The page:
In sum, on this particular point, pre-conscious or dialectical processes of mentation may be contrasted with formal logic, etc., as a “domain” of process conceptions of whole processes in which the particularity, including the particular conception introduced to consciousness, is a determined feature of a determining holistic process.
– Lyndon LaRouche, quoted in “Publish and Perish” by Avi Klein in Washington Monthly
It was reading that snippet of LaRouche’s awful prose, more than the stories of his abusing subordinates to the point of suicide or the stories about his obsession with making sure his presence via publishing was literally felt, that made me gulp.
In fact, I’ve been looking for prose of mine just as awful to match this particular quote. I’m actually kinda proud of this quote below, but I know my teachers would rip me for it, and so would most sane people:
In beginnings there are endings. To allow something to return to its natural purity, a purity that might never have been afforded it by circumstances if not for an intervention, seems an ending and a beginning. Certainly it is an ending, but as it was never the case before, it is another sort of beginning: a true beginning, that which is an origin as opposed to an original. (from here)
So alright – let’s say I’m well on my way to becoming Lyndon LaRouche. I am, after all, sitting in front of the computer thinking a few words read by people bored out of their minds can change anything. Those of you who are regular readers amaze me, I need to learn your patience, willingness to listen, and ability to carefully consider arguments. I’d be bored with me if I had to read me.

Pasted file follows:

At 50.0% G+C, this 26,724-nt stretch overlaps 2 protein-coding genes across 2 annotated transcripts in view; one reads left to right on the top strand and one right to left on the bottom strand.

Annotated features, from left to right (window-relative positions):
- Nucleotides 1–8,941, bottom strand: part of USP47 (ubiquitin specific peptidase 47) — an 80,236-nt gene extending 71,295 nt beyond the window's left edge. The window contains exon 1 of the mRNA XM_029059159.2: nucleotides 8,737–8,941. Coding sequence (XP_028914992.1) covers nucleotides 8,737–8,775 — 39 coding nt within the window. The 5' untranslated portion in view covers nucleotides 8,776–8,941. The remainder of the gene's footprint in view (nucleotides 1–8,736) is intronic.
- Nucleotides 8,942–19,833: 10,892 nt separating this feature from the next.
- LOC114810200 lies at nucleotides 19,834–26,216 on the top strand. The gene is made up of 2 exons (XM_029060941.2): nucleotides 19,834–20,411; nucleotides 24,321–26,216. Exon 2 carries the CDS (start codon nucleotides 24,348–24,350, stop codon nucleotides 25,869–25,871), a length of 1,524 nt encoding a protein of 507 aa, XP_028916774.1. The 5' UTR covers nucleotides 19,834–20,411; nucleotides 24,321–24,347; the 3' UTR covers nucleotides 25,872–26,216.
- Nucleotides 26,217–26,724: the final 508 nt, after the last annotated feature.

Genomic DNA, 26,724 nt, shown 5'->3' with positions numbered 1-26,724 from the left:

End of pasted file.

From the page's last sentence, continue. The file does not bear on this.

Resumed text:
The argument that what this blog is trying to achieve is cultish goes like this:
- Politics is the realm of action.
- Thinking – philosophy – is the realm of inaction.
- Therefore, any attempt to create a “philosophical politics,” where thought is chained to action of necessity, creates LaRouche.
The argument above is straight out of Plato and Aristotle, and look at how well it describes LaRouche’s movement: hung up on the most impractical thoughts, they were more than effective in key ways. They created their own reality, at the expense of ceasing to truly live in this one. The problem with “philosophical politics” is maybe that it works too well – maybe thought and action have to be divorced because it is imperative to think before one acts, since the interplay of both otherwise confuses each even as power grows.
I think this blog actually has a safeguard against becoming a cult. I’m really arrogant because of two separate factors informing the arrogance:
- I think I know everything and everyone else is an idiot
- I consistently appeal to authorities that know more than I do
It is precisely because both these things are in operation that I get hammered as being arrogant from people that make Elvis look like Abraham in terms of humility. Usually their arrogance is confined to their own self-esteem. They don’t have authorities higher than them, and they get mad when the very idea that there could be someone who knows better than all of us (including myself) put together is brought into play.
But it’s the latter, I think, which saves this blog from being cultish. If people read Dickinson and Jefferson and Aristotle well independent of this blog, there’s no need for it. And that’s really the definition of a cult (and, incidentally, why perhaps love is and should be a cult) – there is something that is to be worshiped because it is so, so necessary. This blog so far is absolutely unnecessary, and therefore implicitly separates thought and action despite my own attempts to idiotically unite the two.